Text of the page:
Time to take a look at a new mystery, Abracadabra by David Kranes, published by University of Nevada Press (November 1, 2017).

Elko Wells can find things that no one else can. His amazing ability surfaced after he received a severe head injury as a professional football player.

When apparently normal, decent guy Mark Goodson fails to reappear on stage while serving as a volunteer during a magic act, Goodson’s wife hires Wells to track him down. Wading through the chaos that is Las Vegas at its liveliest, with the help of celebrity look-alikes and cocktail waitress sleuths, Wells follows the missing man’s trail.

Described as written in the noir tradition, this novel blasts along at a frenetic pace. David Kranes’s dialogue is whip fast and authentic. For example, you can sense the sparks in this exchange between Mark Goodson and his wife Lena (who wants to go to the Rhino):

“Can we still go to Picasso?”

“I thought we could go to…what was it called? The Rhino.”

“I want to go to Picasso.”

“Even though he cuts people up?”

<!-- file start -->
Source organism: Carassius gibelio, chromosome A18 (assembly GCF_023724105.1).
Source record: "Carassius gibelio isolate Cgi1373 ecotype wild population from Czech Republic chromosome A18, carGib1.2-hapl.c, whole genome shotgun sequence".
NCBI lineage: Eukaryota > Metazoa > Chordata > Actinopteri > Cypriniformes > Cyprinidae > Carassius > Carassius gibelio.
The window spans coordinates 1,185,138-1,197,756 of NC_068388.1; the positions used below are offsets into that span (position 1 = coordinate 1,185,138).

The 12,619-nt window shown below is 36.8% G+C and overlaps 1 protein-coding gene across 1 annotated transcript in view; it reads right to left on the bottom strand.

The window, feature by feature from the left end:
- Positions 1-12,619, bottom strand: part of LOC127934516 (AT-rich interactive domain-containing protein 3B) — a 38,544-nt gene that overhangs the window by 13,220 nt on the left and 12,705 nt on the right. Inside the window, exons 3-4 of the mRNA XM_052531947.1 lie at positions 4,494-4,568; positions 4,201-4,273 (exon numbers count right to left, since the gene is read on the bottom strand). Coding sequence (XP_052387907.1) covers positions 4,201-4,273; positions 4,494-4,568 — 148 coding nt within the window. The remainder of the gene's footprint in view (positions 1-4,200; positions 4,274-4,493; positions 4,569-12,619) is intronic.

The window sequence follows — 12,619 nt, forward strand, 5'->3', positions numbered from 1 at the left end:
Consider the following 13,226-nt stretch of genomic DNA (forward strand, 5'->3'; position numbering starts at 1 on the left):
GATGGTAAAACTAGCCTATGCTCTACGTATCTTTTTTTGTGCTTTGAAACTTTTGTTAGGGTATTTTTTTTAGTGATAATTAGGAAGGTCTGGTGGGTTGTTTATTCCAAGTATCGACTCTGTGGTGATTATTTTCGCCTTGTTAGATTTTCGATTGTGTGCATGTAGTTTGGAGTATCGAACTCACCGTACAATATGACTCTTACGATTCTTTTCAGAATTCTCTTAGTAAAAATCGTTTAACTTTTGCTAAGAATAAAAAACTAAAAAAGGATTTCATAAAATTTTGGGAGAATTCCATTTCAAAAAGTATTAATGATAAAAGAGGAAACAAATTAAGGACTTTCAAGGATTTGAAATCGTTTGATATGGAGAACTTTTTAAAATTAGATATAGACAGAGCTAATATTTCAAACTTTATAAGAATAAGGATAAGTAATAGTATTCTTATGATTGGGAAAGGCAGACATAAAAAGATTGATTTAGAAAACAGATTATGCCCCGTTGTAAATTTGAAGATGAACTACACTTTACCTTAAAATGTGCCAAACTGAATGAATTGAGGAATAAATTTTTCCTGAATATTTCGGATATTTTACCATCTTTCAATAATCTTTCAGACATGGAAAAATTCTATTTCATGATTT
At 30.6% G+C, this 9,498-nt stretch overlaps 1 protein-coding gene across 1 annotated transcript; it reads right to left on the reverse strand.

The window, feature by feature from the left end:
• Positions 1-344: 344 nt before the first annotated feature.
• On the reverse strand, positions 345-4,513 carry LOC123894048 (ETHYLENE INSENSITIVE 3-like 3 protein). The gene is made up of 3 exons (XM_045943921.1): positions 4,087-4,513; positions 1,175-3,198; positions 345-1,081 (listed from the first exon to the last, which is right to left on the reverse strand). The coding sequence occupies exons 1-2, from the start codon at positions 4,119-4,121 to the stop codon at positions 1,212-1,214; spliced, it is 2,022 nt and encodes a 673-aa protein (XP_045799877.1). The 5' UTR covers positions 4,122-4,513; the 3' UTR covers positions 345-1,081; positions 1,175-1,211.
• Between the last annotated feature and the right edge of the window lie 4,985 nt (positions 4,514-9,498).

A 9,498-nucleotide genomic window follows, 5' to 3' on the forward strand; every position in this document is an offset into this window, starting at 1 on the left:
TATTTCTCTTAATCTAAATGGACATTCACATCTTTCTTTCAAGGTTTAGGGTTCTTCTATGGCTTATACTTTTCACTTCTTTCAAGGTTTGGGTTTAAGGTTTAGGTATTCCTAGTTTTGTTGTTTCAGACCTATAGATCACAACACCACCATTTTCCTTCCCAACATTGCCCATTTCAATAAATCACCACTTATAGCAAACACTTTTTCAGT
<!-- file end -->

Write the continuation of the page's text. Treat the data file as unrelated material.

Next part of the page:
“That makes one of us an accomplice.”

In case you didn’t know, the Rhino refers to an actual strip club or “gentlemen’s club.” Picasso is a Las Vegas restaurant.


Public domain photograph by Jean Beaufort


I love a book with a strong setting and Abracadabra has setting in spades (sorry, I couldn’t resist). David Kranes lives in Salt Lake City, Utah where he is a professor emeritus at the University of Utah. It would appear, however, that he has spent a great deal of time in Las Vegas. He knows the different casinos, the games, the restaurants, and the people with the precision of an insider who has spent hours observing in real life.

For example, when protagonist Elko Wells isn’t finding people, he runs a celebrity look-alike service. When he spots someone who resembles Martin Sheen,  Elko follows him to see if the man has potential as an employee. Kranes’s description of the scene could only come from someone who knows his way around Las Vegas casinos:

Martin Sheen sits down and Elko does the same thing, a stool away. The possible Sheen orders a Dewar’s and water, slips in his club card, glides a hundred into a multigame validator and starts playing Double Double Bonus.

Apparently he is talking about some kind of slot machines.

The Bottom Line

Abracadabra would be a good choice for readers who love Las Vegas. It is also for those who want a fast-paced mystery with a noir spin.

See (and listen to) a review of Abracadabra by Mary Sojourner at KNAU

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